The Last, the Least, and the Lost – Part Three

I want to warn you that reading this final part three will likely exhaust you. It’s about working to help the seriously poor among us. That is hard work! It is emotionally very exhausting. This is the last article on the last, least, and lost; because unless God calls you to it, it’s overwhelming. Read on if you dare.
I believe that the Christian churches of America ought to be the ones taking care of the poor. We alone have the motivation to help them, and the philosophy of individual responsibility, necessary to bring them out of poverty. Biblically speaking, all welfare is commanded by God, but all of it is voluntary. It ought not to be the business of our government. That is a recent development in America’s history.
A look at America’s past history is instructive. Davy Crockett was born in 1786 and served in the U.S. Congress (1825-31, 1833-35). He died at the Alamo in 1836. While he was in Congress, there was a move to pay money out of the national treasury for widows from the Civil War. It failed, because people believed so strongly that the government ought to stay out of the charity business and leave that to the churches.
Interestingly, those who had tried to get Congressional money and failed reached into their own pockets instead. The rest of Congress joined in giving a large sum of their own private money to the neediest of the widows that had come to their attention. The Congress also listened to Davy Crockett about lessening the tax burden on the poor. I conclude that the idea of voluntary and not governmental help for the poor is the only true American way, and the truly Christian way, to solve the problems of the poor.
Across the highway from Kalem Methodist Church, in south Mississippi, is a trailer park full of very poor people. I spent five years pastoring there, delighting in the love and care of the needy shown by Kalem’s little Methodist church. It is very hard work to help the poor, but Kalem Methodists have been equal to the task. Let me tell you what I mean, and also tell you of the problems with truly helping the poor.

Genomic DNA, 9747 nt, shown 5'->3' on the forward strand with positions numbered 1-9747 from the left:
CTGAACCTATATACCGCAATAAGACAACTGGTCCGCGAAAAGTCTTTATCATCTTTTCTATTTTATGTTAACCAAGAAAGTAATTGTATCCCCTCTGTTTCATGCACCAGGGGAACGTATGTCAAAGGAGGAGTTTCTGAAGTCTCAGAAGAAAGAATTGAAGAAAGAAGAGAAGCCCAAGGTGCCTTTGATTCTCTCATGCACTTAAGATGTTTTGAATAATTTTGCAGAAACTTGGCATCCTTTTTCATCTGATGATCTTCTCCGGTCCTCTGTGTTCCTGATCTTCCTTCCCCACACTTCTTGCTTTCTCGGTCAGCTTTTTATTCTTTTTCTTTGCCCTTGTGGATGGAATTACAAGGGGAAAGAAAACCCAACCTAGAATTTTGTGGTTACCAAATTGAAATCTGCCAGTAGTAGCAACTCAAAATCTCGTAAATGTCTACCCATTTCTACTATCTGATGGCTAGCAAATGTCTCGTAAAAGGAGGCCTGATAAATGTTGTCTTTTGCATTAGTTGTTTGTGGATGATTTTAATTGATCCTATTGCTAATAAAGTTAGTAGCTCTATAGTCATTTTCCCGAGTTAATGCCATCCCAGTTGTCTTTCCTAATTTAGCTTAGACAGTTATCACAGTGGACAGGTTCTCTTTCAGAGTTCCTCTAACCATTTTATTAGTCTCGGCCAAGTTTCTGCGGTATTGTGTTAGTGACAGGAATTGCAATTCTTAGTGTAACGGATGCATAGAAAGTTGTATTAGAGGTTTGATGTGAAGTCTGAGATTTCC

The poor are mostly on welfare. The exceptions to this are few. They work for minimum wage, some of them, and barely keep it together because they have no economic skills. Many women have children by multiple fathers, because if you have a husband you can’t get on welfare. Aside from straight welfare for poor mothers, there are what is called “crazy checks.” If you can convince Health and Human Services that you have mental problems keeping you from working, you get a crazy check. If that is all the income you get, you also qualify for an IRS refund, usually in the range of $4,000 to $10,000 depending on the number of children. Men either get crazy checks and work on the side for cash, or quit their jobs if they are making too much money. Or they deal dope, or steal. You can get a crazy check for being an alcoholic! Then you sit back and receive money to sustain your drinking habit. I kid you not.
It is hard to tell the story of what it is really like to live in these conditions. A high percentage of the poor live in trailers – mobile homes. It is not much different with those who rent cheap rundown houses. When years go by with tenants who don’t take care of these houses or trailer homes, the living quarters become wrecks. Poor people still rent them, because typically they have spent their welfare money on rich food, liquor, vacations, expensive toys, and so on. They wind up with no money to pay the light bill or the gas bill. They don’t fix the holes they punch in the walls when drunk or fighting. They don’t fix the washing machine, dryer, refrigerator, roof, floor, or the furniture. They never heard of painting the walls or making minor repairs. They expect the landlord to fix or replace these things when they tear them up. They tear their yards up and expect the landlord to mow what grass there is left. They get behind in the rent, and when sweet talking the landlord doesn’t work any more, they move and leave their debts behind them. Over and over!